N.A.T.I.O.N. by Bad Wolves Review

Image from Music Mayhem Magazine

Image from Music Mayhem Magazine

Amanda Mourelatos, Editor in Chief

Normally one doesn’t purchase an album after listening through it only once, but I did. It was on sale at Zia Records, but that’s not what persuaded me into owning  N.A.T.I.O.N. the sophomore album by metal group Bad Wolves. It is one of the best new-release rock albums I’ve heard since Shinedown released their album, Attention Attention, on May 4th, 2018. Bad Wolves’ new album includes both head-banger and soft rock songs that capture modern rock in a way I haven’t heard in a long while.

Before listening to N.A.T.I.O.N., I had only heard Bad Wolves’ popular songs on the radio, such as cover of The Cranberries’ 1994 hit Zombie and Remember When. I always knew Tommy Vext, the lead singer, had some wicked vocals, but this album blew me away. The combination of the depth in the lyrics, the rhythmic end, Tommy’s vocals, and the variation of songs is the recipe for a killer rock album. It has a pleasing balance of hard, screaming songs and calmer, lyric-focused songs.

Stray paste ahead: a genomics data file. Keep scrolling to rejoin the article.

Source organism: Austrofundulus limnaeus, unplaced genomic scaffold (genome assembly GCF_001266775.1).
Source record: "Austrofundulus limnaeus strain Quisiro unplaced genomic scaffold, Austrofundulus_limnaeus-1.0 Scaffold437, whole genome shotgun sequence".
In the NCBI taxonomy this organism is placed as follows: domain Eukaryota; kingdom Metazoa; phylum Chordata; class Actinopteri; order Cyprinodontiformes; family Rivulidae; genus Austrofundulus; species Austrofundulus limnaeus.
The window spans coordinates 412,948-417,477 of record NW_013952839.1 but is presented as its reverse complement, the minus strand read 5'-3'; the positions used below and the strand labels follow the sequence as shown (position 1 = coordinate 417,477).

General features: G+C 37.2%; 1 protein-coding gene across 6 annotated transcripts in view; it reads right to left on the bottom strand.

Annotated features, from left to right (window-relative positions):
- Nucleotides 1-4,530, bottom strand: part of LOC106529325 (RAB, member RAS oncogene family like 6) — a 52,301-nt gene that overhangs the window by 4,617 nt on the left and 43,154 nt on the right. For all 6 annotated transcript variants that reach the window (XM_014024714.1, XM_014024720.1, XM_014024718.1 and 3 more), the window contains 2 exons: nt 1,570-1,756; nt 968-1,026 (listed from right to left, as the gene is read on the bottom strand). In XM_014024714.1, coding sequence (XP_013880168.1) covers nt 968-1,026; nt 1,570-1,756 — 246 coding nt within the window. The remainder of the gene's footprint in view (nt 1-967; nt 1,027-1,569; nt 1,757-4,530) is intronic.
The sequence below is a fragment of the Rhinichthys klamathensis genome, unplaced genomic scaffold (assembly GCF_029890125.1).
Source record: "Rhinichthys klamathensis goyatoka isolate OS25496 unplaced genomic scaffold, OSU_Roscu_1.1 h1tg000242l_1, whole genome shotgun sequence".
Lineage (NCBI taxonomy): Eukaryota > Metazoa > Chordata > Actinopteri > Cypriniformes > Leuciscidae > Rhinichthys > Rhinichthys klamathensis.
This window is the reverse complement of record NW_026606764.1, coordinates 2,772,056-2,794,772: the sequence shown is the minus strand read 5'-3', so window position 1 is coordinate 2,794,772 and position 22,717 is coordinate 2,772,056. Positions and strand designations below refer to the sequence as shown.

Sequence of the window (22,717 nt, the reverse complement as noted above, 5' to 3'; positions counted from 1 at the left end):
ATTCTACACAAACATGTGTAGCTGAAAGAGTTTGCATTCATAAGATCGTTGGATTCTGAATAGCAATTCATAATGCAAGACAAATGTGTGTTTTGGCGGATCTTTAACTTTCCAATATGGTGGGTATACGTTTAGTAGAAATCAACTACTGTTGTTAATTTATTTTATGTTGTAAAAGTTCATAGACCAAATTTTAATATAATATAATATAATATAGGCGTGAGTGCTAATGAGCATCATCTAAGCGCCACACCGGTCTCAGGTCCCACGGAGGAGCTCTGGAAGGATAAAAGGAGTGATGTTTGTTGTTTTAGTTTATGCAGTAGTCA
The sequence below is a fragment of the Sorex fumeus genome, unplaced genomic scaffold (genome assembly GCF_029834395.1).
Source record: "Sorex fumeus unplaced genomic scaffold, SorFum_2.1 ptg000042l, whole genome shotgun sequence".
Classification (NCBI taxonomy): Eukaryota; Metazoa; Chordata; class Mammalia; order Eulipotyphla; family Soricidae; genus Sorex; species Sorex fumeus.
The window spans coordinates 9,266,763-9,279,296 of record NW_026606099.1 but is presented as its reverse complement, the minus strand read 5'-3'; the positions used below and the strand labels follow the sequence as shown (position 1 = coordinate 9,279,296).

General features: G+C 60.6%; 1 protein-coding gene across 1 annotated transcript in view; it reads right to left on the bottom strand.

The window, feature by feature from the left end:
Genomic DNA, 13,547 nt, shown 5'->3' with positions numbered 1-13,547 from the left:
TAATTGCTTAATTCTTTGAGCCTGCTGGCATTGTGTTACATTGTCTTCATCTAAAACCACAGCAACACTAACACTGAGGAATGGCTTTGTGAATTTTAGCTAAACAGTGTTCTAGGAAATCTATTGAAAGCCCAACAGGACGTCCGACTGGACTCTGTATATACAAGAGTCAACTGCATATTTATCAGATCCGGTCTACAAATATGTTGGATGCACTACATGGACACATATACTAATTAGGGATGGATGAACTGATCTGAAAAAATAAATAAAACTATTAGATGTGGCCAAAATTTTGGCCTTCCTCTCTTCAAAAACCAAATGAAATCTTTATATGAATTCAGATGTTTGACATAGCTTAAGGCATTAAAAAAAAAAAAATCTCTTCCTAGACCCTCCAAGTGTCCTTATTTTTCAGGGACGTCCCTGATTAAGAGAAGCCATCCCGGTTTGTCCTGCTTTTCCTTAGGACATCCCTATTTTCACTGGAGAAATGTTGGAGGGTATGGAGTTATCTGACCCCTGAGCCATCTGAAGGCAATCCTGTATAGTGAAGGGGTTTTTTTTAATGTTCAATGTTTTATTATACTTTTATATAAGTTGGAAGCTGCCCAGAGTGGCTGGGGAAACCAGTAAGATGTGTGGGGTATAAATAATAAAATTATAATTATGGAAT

Image from YouTube

The songs touch on subjects that pertain to my current life struggles, such as coming back from rock bottom and parting ways with once important people. In that way, it does make the music more appealing to me because it reaches out to me emotionally and tugs on my heart strings. My favorite songs, lyrically, include Learn To Walk Again, Better Off This Way, I’ll Be There, and Heaven So Heartless. For example, iLearn To Walk Again, the lyrical content is empowering and uplifting. It’s all about picking yourself up when you’re beaten down; the beginning of the chorus reads, “I had to fall to learn to walk again, I had to crawl to learn that I could stand.” This song, along with the others I listed, speak to me in a way that gives me that urge to fix my posture and lift my chin.

Image from Rock ‘N’ Load

Now overall, my favorites are No Messiah and Crying Game, the head-bangers of this album. I love the balance of harsh vocals and stinging long tones in the chorus of No Messiah. Also, being a drummer, I loved the drumming throughout the song and especially during the last bridge. In Crying Game, I’m obsessed with how the drums first build up to the pre-chorus, then Vext’s voice is isolated in the line, “I see through all your schemes,” which takes the song into the chorus.

I’ve been playing this album on repeat in my car, my earbuds during class, and while I’m at home ever since I heard it the first time. I would give the album a solid 9/10. It’s order is laid out well with diversity in between songs. There isn’t one song on the album that I can’t enjoy. Good content was expected, and great content was served.